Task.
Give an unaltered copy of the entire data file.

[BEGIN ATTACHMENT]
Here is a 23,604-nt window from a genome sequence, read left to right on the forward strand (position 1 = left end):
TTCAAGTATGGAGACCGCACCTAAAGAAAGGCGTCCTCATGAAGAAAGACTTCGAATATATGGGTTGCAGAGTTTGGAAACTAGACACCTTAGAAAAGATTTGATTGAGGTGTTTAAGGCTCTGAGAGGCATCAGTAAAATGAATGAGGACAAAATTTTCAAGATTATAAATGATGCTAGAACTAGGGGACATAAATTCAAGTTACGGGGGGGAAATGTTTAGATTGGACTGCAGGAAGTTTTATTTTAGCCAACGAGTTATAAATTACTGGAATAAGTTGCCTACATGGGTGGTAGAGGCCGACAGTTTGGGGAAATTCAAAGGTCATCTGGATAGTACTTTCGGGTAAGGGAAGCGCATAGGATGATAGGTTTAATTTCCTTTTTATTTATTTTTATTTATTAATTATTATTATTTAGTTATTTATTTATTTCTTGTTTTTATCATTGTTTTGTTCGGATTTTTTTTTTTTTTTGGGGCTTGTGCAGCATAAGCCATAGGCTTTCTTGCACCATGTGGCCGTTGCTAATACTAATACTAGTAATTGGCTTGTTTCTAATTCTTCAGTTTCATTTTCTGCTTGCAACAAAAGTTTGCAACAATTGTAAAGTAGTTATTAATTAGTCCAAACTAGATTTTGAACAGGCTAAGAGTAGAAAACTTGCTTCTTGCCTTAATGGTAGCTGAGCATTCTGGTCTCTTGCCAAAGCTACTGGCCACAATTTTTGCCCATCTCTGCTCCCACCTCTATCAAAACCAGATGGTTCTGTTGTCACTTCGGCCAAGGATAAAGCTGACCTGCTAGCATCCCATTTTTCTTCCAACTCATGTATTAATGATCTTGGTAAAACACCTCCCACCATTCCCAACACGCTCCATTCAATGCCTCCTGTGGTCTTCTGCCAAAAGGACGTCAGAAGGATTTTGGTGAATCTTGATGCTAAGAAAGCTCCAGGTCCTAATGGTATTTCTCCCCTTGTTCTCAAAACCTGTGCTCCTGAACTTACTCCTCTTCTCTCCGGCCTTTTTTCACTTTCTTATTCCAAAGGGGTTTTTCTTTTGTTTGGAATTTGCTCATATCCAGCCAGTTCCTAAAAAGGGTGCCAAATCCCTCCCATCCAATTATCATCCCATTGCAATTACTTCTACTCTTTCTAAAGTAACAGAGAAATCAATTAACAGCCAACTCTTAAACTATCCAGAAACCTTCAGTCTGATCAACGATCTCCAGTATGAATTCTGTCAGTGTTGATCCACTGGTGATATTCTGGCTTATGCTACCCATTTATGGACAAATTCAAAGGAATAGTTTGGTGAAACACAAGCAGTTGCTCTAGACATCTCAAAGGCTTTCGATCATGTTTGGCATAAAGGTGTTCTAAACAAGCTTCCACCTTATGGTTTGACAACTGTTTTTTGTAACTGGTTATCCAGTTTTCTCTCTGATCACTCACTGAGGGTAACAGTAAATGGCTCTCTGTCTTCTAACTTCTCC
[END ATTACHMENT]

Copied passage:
Here is a 23,604-nt window from a genome sequence, read left to right on the forward strand (position 1 = left end):
TTCAAGTATGGAGACCGCACCTAAAGAAAGGCGTCCTCATGAAGAAAGACTTCGAATATATGGGTTGCAGAGTTTGGAAACTAGACACCTTAGAAAAGATTTGATTGAGGTGTTTAAGGCTCTGAGAGGCATCAGTAAAATGAATGAGGACAAAATTTTCAAGATTATAAATGATGCTAGAACTAGGGGACATAAATTCAAGTTACGGGGGGGAAATGTTTAGATTGGACTGCAGGAAGTTTTATTTTAGCCAACGAGTTATAAATTACTGGAATAAGTTGCCTACATGGGTGGTAGAGGCCGACAGTTTGGGGAAATTCAAAGGTCATCTGGATAGTACTTTCGGGTAAGGGAAGCGCATAGGATGATAGGTTTAATTTCCTTTTTATTTATTTTTATTTATTAATTATTATTATTTAGTTATTTATTTATTTCTTGTTTTTATCATTGTTTTGTTCGGATTTTTTTTTTTTTTTGGGGCTTGTGCAGCATAAGCCATAGGCTTTCTTGCACCATGTGGCCGTTGCTAATACTAATACTAGTAATTGGCTTGTTTCTAATTCTTCAGTTTCATTTTCTGCTTGCAACAAAAGTTTGCAACAATTGTAAAGTAGTTATTAATTAGTCCAAACTAGATTTTGAACAGGCTAAGAGTAGAAAACTTGCTTCTTGCCTTAATGGTAGCTGAGCATTCTGGTCTCTTGCCAAAGCTACTGGCCACAATTTTTGCCCATCTCTGCTCCCACCTCTATCAAAACCAGATGGTTCTGTTGTCACTTCGGCCAAGGATAAAGCTGACCTGCTAGCATCCCATTTTTCTTCCAACTCATGTATTAATGATCTTGGTAAAACACCTCCCACCATTCCCAACACGCTCCATTCAATGCCTCCTGTGGTCTTCTGCCAAAAGGACGTCAGAAGGATTTTGGTGAATCTTGATGCTAAGAAAGCTCCAGGTCCTAATGGTATTTCTCCCCTTGTTCTCAAAACCTGTGCTCCTGAACTTACTCCTCTTCTCTCCGGCCTTTTTTCACTTTCTTATTCCAAAGGGGTTTTTCTTTTGTTTGGAATTTGCTCATATCCAGCCAGTTCCTAAAAAGGGTGCCAAATCCCTCCCATCCAATTATCATCCCATTGCAATTACTTCTACTCTTTCTAAAGTAACAGAGAAATCAATTAACAGCCAACTCTTAAACTATCCAGAAACCTTCAGTCTGATCAACGATCTCCAGTATGAATTCTGTCAGTGTTGATCCACTGGTGATATTCTGGCTTATGCTACCCATTTATGGACAAATTCAAAGGAATAGTTTGGTGAAACACAAGCAGTTGCTCTAGACATCTCAAAGGCTTTCGATCATGTTTGGCATAAAGGTGTTCTAAACAAGCTTCCACCTTATGGTTTGACAACTGTTTTTTGTAACTGGTTATCCAGTTTTCTCTCTGATCACTCACTGAGGGTAACAGTAAATGGCTCTCTGTCTTCTAACTTCTCC